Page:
Over the past 40 years, a marked deinstitutionalisation in favour of social and community psychiatry has taken place in many countries.
During this same period of time, there has been an increase in the number of mentally ill criminals.
The purpose of this study is to analyse the correlations between the reorganization of the psychiatric treatment system, the growing number of forensic patients and the increase in serious crime, homicide, arson and violence associated with the mentally ill. MATERIALS AND
Using registers and other data sources, we estimated the annual positive or negative growth rate of consumed psychiatric beds and in social and community psychiatry (explanatory variables) and in prevalence and incidence of forensic patients, homicide, arson and violence (response variables) from 1980 to 1997 for each of the Danish counties.
We analysed the immediate effect of the changing treatment structure by relating response variables to explanatory variables.
The long-term effect was analysed in the form of between county analysis with both single and multiple regressions.
Bed closure had no immediate effect on either the number of forensic patients or serious criminality.
The between county analysis shows, however, that over time the (negative) growth rate in number of consumed beds is significantly correlated with the (positive) growth rates for forensic patients, homicide and arson.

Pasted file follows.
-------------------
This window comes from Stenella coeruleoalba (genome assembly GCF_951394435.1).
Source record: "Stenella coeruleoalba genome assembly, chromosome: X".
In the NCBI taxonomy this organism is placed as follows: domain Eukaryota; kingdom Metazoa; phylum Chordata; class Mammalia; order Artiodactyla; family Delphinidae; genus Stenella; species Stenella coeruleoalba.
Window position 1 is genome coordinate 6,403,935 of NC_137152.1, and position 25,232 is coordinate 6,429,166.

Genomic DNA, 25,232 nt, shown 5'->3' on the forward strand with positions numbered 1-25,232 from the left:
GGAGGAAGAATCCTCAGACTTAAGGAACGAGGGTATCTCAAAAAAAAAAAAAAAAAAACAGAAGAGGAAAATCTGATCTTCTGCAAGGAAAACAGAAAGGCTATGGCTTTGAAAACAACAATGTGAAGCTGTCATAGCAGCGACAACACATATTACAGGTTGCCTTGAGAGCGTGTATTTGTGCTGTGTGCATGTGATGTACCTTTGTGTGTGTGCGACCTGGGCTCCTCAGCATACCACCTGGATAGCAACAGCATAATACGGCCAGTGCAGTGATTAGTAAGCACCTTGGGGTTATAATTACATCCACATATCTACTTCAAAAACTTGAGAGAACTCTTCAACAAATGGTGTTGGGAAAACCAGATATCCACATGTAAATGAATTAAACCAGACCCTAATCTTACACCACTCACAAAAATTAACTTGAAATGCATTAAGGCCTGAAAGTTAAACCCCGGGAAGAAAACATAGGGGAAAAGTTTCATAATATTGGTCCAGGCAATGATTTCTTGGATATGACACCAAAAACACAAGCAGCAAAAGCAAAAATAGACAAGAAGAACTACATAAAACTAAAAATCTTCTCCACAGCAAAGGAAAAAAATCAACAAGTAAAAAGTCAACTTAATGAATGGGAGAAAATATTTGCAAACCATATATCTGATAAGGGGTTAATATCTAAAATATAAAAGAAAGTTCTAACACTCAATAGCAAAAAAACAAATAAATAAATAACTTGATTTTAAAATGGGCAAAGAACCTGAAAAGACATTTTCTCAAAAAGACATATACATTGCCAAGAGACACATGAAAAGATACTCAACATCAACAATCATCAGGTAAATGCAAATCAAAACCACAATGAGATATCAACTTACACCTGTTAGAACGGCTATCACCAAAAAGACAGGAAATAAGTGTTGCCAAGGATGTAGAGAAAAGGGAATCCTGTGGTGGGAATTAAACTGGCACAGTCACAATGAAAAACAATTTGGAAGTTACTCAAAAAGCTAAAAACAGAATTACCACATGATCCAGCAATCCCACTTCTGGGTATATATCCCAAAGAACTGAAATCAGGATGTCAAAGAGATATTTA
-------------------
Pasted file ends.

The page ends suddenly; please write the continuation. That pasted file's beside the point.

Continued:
Social and community psychiatry have little effect, if any.
The study is based on historical data, but the results are still valid.
We have used two sets of data firstly the number of forensic patients and, secondly the reported number of crimes associated with the mentally ill.
The uniformity of the results leads us to consider them for certain: That the decreasing effort invested in inpatient treatment is causing an increase in the crime rate among the mentally ill.
Many forensic patients suffer from schizophrenia.
These patients are not only offenders, but also the victims of an inadequate treatment system.
Modern inpatient treatment facilities should be established.
European psychiatry : the journal of the Association of European Psychiatrists
Clinic of Forensic Psychiatry, Blegdamsvej 6B, 2, DK-2200 Copenhagen N, Denmark. pk001 [at] retspsykiatriskklinik.dk
Eur Psychiatry. 2009 Sep;24(6):401-11
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